Lydia Lavelle Alicia Stemper Submitted

Lydia Lavelle: I have had a few situations which have taught me to prepare beyond a first step. One example is that we have had several meetings that have unexpectedly gone late into the night. I have learned to anticipate when it looks like this might happen in an upcoming meeting, and I employ strategies and make adjustments to keep our meetings somewhat on schedule. However, this is often still a challenge.

Q. What is the town’s biggest challenge and how would you address it?

Mike Benson: Gentrification is the greatest threat to Carrboro. Our town is uncommon, appealing and a great place to live … no matter what age you are. We must lead the state in pushing for alternative energy, securing a safe and free environment for all of our residents and preserving our amazing schools.

Lydia Lavelle: Maintaining affordability. Our town budget is based on commercial and residential property taxes, as well as sales tax. Property taxes fund the large majority. Carrboro is too small to attract a “big-box” store or a large plant; it is essential we support our local businesses to ensure their success. Carrboro leaders work to drive visitors and residents to local businesses by having downtown festivals and supporting downtown destinations. We approved construction of a second hotel downtown; it will result in more visitors to downtown and generate hotel tax that goes toward marketing and tourism efforts. We constantly assess access to downtown, including parking. Our Board has not increased our property tax rate in nine years. While we have no control over the real estate market, which drives housing and other costs, we can continue to work to increase our sales tax revenue while holding our tax rate steady.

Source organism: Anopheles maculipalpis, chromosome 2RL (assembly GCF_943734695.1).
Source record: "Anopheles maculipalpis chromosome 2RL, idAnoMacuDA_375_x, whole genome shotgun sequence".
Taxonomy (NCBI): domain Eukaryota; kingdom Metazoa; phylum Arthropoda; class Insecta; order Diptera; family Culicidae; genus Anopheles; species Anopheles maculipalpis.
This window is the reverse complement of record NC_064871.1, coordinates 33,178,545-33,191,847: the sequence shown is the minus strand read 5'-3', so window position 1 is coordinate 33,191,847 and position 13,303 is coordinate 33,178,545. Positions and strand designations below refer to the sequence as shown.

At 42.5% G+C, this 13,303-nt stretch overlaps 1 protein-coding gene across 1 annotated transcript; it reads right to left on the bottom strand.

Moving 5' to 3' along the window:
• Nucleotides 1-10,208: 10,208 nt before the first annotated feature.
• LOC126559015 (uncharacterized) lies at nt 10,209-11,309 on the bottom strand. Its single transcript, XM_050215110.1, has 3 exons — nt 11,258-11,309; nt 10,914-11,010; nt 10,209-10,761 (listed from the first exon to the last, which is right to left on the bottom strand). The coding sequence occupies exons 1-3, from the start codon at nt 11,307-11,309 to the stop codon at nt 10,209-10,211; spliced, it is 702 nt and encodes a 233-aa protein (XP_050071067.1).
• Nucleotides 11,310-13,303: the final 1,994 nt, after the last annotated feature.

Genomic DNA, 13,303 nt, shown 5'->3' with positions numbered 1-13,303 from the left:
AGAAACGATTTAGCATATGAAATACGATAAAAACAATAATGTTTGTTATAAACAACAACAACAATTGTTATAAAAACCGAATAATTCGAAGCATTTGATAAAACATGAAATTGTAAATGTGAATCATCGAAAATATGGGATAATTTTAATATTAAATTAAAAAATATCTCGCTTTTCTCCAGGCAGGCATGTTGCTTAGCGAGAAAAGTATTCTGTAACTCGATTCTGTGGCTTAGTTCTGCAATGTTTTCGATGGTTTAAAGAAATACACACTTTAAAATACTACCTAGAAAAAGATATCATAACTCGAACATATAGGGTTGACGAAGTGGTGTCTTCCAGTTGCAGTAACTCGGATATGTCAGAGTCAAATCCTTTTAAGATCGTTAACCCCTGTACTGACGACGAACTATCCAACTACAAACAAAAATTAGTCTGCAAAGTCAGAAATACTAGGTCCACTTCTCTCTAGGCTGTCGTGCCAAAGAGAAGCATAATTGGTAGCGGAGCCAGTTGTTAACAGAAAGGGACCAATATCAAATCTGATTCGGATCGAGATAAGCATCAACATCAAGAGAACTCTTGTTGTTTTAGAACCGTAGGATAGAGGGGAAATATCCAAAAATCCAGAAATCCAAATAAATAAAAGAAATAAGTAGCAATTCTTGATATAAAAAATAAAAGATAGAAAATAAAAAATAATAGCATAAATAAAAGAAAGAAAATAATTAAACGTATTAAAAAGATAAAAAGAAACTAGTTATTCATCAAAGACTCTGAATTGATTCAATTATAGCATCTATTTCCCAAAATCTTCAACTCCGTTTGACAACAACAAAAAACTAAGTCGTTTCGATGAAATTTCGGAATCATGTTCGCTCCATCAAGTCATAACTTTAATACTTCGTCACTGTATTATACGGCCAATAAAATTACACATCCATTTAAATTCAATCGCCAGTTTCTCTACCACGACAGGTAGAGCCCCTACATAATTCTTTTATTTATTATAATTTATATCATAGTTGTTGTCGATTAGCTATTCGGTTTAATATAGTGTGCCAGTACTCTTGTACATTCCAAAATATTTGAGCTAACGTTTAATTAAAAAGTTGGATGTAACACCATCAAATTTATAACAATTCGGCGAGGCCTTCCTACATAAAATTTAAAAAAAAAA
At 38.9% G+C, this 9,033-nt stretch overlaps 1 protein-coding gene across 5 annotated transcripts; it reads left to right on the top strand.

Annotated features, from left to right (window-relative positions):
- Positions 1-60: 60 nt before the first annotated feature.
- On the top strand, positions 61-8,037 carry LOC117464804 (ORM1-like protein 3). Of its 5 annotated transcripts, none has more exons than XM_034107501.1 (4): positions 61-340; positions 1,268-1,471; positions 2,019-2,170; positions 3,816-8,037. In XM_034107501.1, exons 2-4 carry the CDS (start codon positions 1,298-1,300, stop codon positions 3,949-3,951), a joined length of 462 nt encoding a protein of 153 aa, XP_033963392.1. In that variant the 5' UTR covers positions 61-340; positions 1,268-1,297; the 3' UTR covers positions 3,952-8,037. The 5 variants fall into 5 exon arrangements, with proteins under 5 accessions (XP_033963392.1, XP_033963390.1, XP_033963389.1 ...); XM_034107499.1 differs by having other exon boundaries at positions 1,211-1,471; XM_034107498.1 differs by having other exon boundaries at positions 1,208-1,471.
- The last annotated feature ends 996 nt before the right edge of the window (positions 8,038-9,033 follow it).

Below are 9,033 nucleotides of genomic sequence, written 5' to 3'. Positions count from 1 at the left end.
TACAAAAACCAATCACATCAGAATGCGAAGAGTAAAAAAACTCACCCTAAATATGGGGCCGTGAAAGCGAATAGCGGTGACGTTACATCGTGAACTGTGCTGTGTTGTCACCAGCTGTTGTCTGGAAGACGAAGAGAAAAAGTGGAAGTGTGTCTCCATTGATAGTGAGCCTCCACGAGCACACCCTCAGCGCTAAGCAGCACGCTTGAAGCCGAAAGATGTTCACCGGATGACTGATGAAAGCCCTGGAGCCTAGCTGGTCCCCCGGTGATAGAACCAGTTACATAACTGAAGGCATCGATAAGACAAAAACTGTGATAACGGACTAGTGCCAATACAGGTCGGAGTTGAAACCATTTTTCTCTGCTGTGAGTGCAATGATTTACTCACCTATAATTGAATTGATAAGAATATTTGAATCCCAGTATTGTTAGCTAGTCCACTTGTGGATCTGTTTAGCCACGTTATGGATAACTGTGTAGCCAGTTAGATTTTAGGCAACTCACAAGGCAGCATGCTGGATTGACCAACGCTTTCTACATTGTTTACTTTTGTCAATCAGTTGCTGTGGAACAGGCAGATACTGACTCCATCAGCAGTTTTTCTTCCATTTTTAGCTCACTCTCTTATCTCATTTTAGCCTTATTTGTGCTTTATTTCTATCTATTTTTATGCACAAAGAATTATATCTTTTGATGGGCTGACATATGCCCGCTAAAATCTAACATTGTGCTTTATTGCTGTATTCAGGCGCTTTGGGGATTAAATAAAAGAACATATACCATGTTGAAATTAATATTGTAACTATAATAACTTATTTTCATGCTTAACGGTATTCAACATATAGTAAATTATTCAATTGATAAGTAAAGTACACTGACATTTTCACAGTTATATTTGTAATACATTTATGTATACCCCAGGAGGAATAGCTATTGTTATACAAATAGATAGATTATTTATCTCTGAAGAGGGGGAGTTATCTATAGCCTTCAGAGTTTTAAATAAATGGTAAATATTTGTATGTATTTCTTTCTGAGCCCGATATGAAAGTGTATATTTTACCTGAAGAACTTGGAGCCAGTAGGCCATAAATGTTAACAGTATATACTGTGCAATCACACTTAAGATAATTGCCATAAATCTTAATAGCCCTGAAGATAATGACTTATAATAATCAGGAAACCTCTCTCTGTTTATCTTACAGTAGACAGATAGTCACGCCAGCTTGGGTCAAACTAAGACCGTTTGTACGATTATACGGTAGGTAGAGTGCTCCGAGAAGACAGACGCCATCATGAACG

Tammy Grubb: 919-829-8926, @TammyGrubb

Quick answers

Do you support giving development in the rural buffer another look?

Mike Benson: Yes. The rural buffer was created over 30 years ago when Carrboro was still a small community with affordable houses to rent or own.

Lydia Lavelle: No. It would be many years out, and we would be much more developed, before I would support adjusting the rural buffer.

Do you support economic incentives to attract businesses?

Mike Benson: Yes. Economic incentives like access to high-speed internet (fiber), parking that has convenience to the downtown, stronger infrastructure like bicycle paths along the highway and rail tracks, partnering with the University of North Carolina to expand health care centers (like in existing shopping centers), and affordable housing.

Lydia Lavelle: No. I do not support spending Carrboro money to provide an economic incentive to attract a business to Carrboro; under certain conditions, my answer might be different if I was a state leader.

Do you consider Carrboro taxes and cost of living affordable?

Mike Benson: No. The county tax structure leads to residents of incorporated municipalities subsidizing residents of unincorporated areas; the solution would be to have a separate tax district for the unincorporated areas to fund services they require. We need to address affordable housing immediately.

Lydia Lavelle: Yes. However, while our community is affordable for many who live here, it is not for many who do live here or who would like to live here.